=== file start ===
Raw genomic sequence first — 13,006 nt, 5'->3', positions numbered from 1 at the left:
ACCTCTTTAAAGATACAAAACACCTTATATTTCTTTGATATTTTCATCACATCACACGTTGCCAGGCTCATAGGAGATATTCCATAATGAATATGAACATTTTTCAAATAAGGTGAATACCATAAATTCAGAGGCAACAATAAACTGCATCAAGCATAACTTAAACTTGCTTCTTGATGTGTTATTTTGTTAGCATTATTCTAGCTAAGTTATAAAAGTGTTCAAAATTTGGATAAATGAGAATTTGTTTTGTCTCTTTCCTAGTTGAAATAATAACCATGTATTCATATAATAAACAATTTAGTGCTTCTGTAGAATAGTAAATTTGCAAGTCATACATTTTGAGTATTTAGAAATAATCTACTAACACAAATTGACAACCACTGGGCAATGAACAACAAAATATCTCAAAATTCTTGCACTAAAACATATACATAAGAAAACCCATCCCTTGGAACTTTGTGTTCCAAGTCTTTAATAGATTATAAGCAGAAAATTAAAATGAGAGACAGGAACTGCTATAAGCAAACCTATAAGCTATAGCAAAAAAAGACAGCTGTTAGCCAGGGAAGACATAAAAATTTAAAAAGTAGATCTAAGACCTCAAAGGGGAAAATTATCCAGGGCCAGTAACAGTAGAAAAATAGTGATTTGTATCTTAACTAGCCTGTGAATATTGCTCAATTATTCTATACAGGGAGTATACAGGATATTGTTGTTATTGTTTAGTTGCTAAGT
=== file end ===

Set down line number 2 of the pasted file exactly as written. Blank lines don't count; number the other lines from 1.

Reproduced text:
ACCTCTTTAAAGATACAAAACACCTTATATTTCTTTGATATTTTCATCACATCACACGTTGCCAGGCTCATAGGAGATATTCCATAATGAATATGAACATTTTTCAAATAAGGTGAATACCATAAATTCAGAGGCAACAATAAACTGCATCAAGCATAACTTAAACTTGCTTCTTGATGTGTTATTTTGTTAGCATTATTCTAGCTAAGTTATAAAAGTGTTCAAAATTTGGATAAATGAGAATTTGTTTTGTCTCTTTCCTAGTTGAAATAATAACCATGTATTCATATAATAAACAATTTAGTGCTTCTGTAGAATAGTAAATTTGCAAGTCATACATTTTGAGTATTTAGAAATAATCTACTAACACAAATTGACAACCACTGGGCAATGAACAACAAAATATCTCAAAATTCTTGCACTAAAACATATACATAAGAAAACCCATCCCTTGGAACTTTGTGTTCCAAGTCTTTAATAGATTATAAGCAGAAAATTAAAATGAGAGACAGGAACTGCTATAAGCAAACCTATAAGCTATAGCAAAAAAAGACAGCTGTTAGCCAGGGAAGACATAAAAATTTAAAAAGTAGATCTAAGACCTCAAAGGGGAAAATTATCCAGGGCCAGTAACAGTAGAAAAATAGTGATTTGTATCTTAACTAGCCTGTGAATATTGCTCAATTATTCTATACAGGGAGTATACAGGATATTGTTGTTATTGTTTAGTTGCTAAGT